Hundreds of Civilians Killed by Russia’s Bombing of Kharkiv, Report Says

Russia’s repeated attacks on Ukraine using cluster munitions “constitute war crimes,” Amnesty International said in a new report released Monday, highlighting several bombings in the northeastern city of Kharkiv, where more than 600 civilians have been killed since Russia invaded Ukraine in February.

The report, titled “Anyone Can Die at Any Time,” was compiled from interviews with 160 people, including survivors of strikes, witnesses, and medical professionals who treated victims.

14 days spent by Amnesty investigators in Kharkiv investigating 41 strikes which occurred between February 24th, 2008 and April 28th, 2008. These strikes included cluster munition strikes within residential areas of the city. At least 62 people were killed and nearly 200 were injured in those strikes.

“The repeated use of widely banned cluster munitions is shocking, and a further indication of utter disregard for civilian lives,” said Donatella Rovera, Amnesty International’s senior crisis response adviser. “The Russian forces responsible for these horrific attacks must be held accountable for their actions, and victims and their families must receive full reparations.”

The Convention on Cluster Munitions bans cluster munitions. It is a global treaty that came into effect in 2010. Ukraine, Russia, and the U.S. are not signatories of the agreement, but Amnesty said the countries “are obliged to respect the ban on the use of inherently indiscriminate weapons that forms part of customary international humanitarian law.”

The munitions are “inherently indiscriminate,” said Amnesty, because after an initial strike they leave behind unexploded ordnance across a wide area, creating de facto landmines and posing a risk to civilians.

Valerii Nosonenko from Saltivka, one survivor. describedWitnessing the explosion of cluster submunitions on April 26, which killed three people and injured at least six others, was shocking.

“We went out at about 11:45 am and as we were by the corner of the building I heard a sound: not the usual whistle of a Grad rocket, which we had gotten used to, but a shorter, sharper sound,” Nosonenko told Amnesty researchers. “Since the explosion was at ground level I decided not to lie down and to run up the street instead. I grabbed [my wife] Nina’s hand and told her to keep her head down and run. At the same time I felt a sharp pain at the back of my left thigh.”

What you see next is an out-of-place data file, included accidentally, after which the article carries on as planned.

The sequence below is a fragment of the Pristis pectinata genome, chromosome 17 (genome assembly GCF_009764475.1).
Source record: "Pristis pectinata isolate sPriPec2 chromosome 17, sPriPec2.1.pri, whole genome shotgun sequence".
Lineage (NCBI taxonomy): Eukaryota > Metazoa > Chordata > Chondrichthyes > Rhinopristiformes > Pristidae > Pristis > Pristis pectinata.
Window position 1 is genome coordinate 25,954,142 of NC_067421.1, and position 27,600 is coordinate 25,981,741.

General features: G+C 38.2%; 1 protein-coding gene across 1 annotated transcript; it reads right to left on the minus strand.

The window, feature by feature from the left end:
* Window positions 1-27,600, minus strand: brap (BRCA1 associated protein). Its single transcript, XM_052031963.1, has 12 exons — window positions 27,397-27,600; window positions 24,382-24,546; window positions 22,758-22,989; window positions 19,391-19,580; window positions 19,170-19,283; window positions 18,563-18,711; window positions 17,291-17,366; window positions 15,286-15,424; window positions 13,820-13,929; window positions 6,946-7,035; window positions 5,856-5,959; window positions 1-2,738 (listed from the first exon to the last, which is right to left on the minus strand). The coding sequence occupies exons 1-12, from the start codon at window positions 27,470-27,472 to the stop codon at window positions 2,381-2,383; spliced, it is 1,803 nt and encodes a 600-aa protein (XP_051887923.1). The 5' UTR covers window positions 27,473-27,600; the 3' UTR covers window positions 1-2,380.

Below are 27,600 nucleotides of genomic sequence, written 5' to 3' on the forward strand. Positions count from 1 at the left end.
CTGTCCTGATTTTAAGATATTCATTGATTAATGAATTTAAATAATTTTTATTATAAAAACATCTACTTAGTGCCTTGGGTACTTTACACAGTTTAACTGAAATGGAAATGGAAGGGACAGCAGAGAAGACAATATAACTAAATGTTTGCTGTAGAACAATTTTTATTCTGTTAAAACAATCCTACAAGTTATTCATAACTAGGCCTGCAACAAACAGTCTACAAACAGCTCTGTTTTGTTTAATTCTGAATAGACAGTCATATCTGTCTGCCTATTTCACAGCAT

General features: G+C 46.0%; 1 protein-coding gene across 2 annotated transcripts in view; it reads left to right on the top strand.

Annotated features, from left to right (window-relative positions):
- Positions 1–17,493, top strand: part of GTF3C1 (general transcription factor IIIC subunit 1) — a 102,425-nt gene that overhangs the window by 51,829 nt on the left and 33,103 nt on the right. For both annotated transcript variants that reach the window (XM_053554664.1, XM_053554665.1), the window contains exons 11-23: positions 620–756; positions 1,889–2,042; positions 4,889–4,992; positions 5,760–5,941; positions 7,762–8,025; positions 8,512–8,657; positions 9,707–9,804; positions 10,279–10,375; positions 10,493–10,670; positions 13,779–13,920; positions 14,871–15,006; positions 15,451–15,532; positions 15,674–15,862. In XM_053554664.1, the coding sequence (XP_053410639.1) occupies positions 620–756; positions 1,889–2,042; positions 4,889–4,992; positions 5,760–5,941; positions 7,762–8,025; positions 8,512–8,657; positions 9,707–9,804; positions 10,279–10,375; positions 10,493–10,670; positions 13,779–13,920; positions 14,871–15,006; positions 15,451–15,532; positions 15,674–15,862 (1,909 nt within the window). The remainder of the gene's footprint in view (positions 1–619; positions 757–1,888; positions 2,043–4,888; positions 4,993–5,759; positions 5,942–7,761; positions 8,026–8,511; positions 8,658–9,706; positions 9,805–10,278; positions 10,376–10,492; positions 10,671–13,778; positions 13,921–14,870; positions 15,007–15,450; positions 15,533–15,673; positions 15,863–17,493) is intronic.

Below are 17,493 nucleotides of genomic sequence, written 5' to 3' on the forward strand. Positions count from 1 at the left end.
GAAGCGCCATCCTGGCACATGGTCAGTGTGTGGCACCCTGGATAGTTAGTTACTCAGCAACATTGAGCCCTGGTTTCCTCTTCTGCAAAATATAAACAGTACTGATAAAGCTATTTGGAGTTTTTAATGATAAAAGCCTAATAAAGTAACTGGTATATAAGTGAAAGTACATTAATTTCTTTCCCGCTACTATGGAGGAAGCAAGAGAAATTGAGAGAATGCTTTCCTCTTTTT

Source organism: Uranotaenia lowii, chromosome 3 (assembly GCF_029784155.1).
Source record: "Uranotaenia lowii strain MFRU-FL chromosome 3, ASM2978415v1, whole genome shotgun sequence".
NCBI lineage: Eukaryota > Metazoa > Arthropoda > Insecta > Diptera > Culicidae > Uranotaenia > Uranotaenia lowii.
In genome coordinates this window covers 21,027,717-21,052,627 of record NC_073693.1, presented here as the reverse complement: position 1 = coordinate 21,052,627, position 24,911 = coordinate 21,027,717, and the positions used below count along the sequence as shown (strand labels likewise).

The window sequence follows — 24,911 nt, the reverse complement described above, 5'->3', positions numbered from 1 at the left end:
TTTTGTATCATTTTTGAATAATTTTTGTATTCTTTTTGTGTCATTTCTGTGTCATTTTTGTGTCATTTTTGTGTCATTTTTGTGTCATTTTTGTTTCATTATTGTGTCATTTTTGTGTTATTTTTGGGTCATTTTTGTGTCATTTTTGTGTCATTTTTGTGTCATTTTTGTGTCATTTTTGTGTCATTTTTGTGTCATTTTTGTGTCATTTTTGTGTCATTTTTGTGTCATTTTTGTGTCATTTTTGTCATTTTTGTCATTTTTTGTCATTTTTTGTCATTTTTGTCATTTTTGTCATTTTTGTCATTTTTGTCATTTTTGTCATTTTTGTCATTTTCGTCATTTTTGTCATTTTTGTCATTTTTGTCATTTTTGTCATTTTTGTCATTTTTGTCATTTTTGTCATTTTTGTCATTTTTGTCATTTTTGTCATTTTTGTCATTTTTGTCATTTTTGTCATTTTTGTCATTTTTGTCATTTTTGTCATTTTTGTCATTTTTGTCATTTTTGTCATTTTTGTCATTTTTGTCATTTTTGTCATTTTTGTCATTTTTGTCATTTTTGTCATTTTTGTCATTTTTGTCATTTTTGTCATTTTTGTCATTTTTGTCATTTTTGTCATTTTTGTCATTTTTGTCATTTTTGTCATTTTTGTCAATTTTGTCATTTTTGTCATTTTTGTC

“I was bleeding and in pain and I ran towards the first entrance of the building and asked our neighbor, Olha, to call an ambulance, and at that moment there was a second explosion and Nina fell to the ground,” he continued. “She was injured in the back. Shrapnel went through from her back to the front of her collarbone and damaged her lung.”

Researchers also investigated a bombing near a playground in the Industrialnyi neighborhood, finding “distinctive fins and metal pellets and other fragments” of cluster munitions as well as “several small craters” in the ground which are common after cluster bombings.

At least nine civilians were wounded in the bombing that occurred on April 15. This included Oksana Litvynyenko aged 41, who was walking along with her husband Ivan as well as their four-yearold daughter.

Ivan told the researchers that shrapnel penetrated Oksana’s back, chest, and abdomen, puncturing her lungs and spine and leaving her with serious injuries that led to her death on June 11.

After a cluster bombing that occurred in the station parking lot, which also caused explosions dozens of meters away, at least six people died waiting for humanitarian assistance in the line outside Akademika Palova Metro Station.

Two of the munitions hit Holy Trinity Church. There, volunteers have been preparing food for elderly people and persons with disabilities on a daily base since February when the war began.

Russia’s “continued use of such inaccurate explosive weapons in populated civilian areas” may amount to the military “directing attacks against the civilian population,” said Amnesty, adding that the use of cluster munitions constitutes war crimes.

“Russia cannot claim it does not know the effect of these weapons,” said Agnes Callamard, secretary general of Amnesty.

The report called “for justice processes to be as comprehensive as possible, ensuring that all perpetrators are brought to justice through independent, impartial, and fair trials for all crimes under international law.”

Kharkiv, Ukraine’s second-largest city, was home to 1.4 million people before Russia invaded, but officials say more than 600,000 civilians have fled due to the bombardment campaign.

Since the start of the war, the United Nations has documented 4,339 civilian deaths in Ukraine and more than 5,200 injuries.